The famous Café Central

Café Central is the most famous Café in Vienna. There is also always a line in front of it. However, it moves quite quickly and you also have the option of making a reservation. The café is located inside the "Palais Ferstel" which is a platial mansion house inspired by Venetian Trecento-era architecture. It looks really nice, old school, and in addition, the waiters and waitresses wear nice fitting old-style uniforms. 

And the best thing - the sweet treats of their in-house patisserie. They offer not just cakes but a lot of different little pastries and sweet treats. And they tast delicious, very light, flavorful and so fresh. Best patisserie ever!

I do not like puff pastry too much, therefore I did not try the famous Austrian apple strudel, but I did try their "Autumn Kiss" which was puff pastry with cream and plum. I also tried the "Trio de Petit Fours" including a "Nutty kiss", "Lemon Kiss", "Fruit Bowl".

Fazit: 
This café is very nice and should be visited at least once. I would definitely return for those beautiful patisserie, however, it is very crowded and loud, so don't expect a quite tea time.

 



 

And more - Café Schwarzenberg and Café Demel

Another nice coffee house was the Café Schwarzenberg. They had a very nice tea (Marille Ginseng green tea) and the cake selection did look appetising as well. And even though the athmosphere was quite dark, I did like the seating on the wall benches and  at the window. They also offered live music (piano and violine).

My first coffee house was actually my least favorite - the famous Café Demel. After the good reviews and their famous reputation, I though I would be blown away by their patisserie. However, it definetly was not my favorite. I was not a big fan of the cakes they offered. Also, I did not like the atmosphere and the seating areas.

Fazit: 
I may visit Café Schwarzenberg again on a rainy day, for the tea and the quiet atmosphere, but not Café Demel. For the perfect patisserie, I would chose Café Central ;)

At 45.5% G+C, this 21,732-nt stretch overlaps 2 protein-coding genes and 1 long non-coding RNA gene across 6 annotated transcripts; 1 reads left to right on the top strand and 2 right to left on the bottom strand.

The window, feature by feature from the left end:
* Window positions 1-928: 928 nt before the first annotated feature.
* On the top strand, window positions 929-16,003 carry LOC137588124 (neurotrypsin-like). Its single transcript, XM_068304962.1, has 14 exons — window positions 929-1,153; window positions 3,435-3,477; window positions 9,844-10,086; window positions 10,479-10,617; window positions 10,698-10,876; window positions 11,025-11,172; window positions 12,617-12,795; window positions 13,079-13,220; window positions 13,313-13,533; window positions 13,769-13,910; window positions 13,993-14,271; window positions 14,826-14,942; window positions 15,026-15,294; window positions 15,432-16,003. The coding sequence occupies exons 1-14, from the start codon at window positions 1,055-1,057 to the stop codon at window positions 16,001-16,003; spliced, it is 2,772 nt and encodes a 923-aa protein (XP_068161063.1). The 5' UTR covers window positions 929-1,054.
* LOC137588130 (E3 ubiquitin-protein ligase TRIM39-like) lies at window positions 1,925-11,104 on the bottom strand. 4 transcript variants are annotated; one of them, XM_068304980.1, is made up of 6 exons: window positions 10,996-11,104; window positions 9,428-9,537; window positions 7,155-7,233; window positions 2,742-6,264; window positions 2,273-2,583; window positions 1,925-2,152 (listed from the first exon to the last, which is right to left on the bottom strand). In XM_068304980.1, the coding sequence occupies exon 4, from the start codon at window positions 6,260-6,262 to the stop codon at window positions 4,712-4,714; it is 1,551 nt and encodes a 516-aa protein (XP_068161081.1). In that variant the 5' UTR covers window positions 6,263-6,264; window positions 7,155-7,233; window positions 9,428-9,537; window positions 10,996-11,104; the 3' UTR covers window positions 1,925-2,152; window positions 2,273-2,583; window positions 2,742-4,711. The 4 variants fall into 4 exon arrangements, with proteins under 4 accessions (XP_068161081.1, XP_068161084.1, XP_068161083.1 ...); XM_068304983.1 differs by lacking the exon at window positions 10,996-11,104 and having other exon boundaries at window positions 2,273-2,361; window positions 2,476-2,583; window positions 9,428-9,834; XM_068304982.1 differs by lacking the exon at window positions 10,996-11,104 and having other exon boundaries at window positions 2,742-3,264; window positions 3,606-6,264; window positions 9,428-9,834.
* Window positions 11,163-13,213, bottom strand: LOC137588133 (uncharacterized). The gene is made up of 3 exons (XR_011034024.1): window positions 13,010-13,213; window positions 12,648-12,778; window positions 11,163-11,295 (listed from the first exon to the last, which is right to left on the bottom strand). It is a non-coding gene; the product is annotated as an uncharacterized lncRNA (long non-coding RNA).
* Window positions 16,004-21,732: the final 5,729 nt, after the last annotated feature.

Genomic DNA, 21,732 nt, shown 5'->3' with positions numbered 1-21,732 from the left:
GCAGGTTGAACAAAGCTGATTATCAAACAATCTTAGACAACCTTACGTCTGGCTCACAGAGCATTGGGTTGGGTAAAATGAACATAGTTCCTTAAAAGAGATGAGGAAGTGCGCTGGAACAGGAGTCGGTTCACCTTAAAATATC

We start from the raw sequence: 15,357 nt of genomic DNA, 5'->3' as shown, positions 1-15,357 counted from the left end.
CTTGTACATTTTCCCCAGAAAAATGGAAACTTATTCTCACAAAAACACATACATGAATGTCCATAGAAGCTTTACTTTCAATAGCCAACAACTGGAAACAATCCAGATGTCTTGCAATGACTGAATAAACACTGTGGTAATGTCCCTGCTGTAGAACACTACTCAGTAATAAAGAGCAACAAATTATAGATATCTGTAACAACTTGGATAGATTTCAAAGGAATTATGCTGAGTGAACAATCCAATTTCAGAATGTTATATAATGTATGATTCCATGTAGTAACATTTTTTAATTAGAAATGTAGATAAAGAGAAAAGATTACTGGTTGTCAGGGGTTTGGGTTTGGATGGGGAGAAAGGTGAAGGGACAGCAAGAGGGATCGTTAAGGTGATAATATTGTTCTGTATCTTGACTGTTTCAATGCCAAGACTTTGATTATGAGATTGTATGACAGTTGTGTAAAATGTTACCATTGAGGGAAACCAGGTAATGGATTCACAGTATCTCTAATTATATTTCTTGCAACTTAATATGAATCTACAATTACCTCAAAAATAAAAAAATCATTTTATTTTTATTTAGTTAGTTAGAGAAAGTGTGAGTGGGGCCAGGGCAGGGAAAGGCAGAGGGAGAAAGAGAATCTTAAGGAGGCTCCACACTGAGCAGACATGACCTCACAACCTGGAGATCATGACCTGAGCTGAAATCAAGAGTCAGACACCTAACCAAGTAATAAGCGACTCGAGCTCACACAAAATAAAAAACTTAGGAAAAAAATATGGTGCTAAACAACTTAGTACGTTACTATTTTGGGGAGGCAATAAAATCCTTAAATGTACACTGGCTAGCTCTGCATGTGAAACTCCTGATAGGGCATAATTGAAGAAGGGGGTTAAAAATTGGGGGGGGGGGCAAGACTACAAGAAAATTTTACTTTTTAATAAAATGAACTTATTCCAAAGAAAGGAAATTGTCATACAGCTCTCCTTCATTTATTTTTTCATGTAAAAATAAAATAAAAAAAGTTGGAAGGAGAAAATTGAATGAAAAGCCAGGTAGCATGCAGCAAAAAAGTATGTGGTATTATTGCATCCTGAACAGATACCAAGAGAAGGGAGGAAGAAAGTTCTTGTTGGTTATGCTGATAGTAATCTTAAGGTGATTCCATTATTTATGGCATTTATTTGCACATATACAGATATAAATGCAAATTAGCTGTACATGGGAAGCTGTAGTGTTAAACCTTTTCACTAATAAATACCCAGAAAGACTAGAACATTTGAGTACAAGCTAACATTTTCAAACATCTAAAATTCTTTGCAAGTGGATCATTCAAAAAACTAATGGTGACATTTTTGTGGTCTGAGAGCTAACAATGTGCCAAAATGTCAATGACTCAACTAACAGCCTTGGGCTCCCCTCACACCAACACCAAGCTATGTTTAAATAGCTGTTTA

Café Schwarzenberg


Pivovar Starobrno - Tapping and Tasting Czech Beer

Brno - Czech Republic

This year, our annual ESADA (European Sleep Apnea Database) meeting took place in Brno, the second largest city after Prague in the Czech Republic. After flying in to Vienna, we took the bus to Brno.

We did not have much time for sightseeing but one night after dinner we went up the Petrov hill to have a quick look at the Cathedral of Saints Peter and Paul which medival looks are quite dominant in the cityscape and were visible throughout the town and from our hotel. We also strolled around the city center, the market square and the vegetable market with the Parnas fountain.



Pivovar Starobrno - A Czech Brewery

We had the pleasure to participate in a brewery tour of "Pivovar Starobrno" and afterwards, have dinner and Czech beer at their Restaurant.

The Brewery

The Story of the Starbrno Brewery goes back to the Old Brno brewery which was connected to a Cistercian Convent in 1325. While this brewery burned down and was restored several times during the following war times, the convent was closed in 1782. Later, during the second half of the 19th centuary, a new brewery opened with the former brewing buildings used as a malt-house - the Pivovar Starobrno.

In 2009, the brewery merged with the Dutch "Heineken Group", one of the most important brewery companies in Middle Europe. At that time, Pivovar Starobrno produced more than one million hectoliters of beer for the first time in their history.

The Brewery Tour

As part of our Brewery Tour, we visited the brewhouse and saw the cylindrical tanks of beer fermentation flow. We also saw up from the gallery the line for blowing, filling and packing PET bottles. Afterwards, we went to the Brewery Restaurant for dinner and beer tasting :)




The Brewery Restaurant

The Dinner and a Czech Cream Puff

The Brewery Restaurant served us a huge buffet style dinner with lots of warm options with traditional and vegetarian choices (including ribs, chicken wings, pork knuckle, breaded chicken tenders, red cabbage, vegatarian green curry) and fresh salads.

They also offered everything needed for a traditional Czech bread board including an array of fresh pickles and pickled peppers, home-made breads, deli meats and chesses, and lots of condiments and dips (including horseradish, garlic dip and different mustards).

As dessert we had a very nice chocolate cake and also, a Czech pastry specialty: the traditional Czech caramel cream puff / profiterole (called a "větrník").

The beer we tasted included the Starobrno Medium, Dark, and Unfiltered. They even served a mixed two-layered beer of Medium and Dark. Lots of their dishes, condiments and even desserts had a dash of beer into it as well :)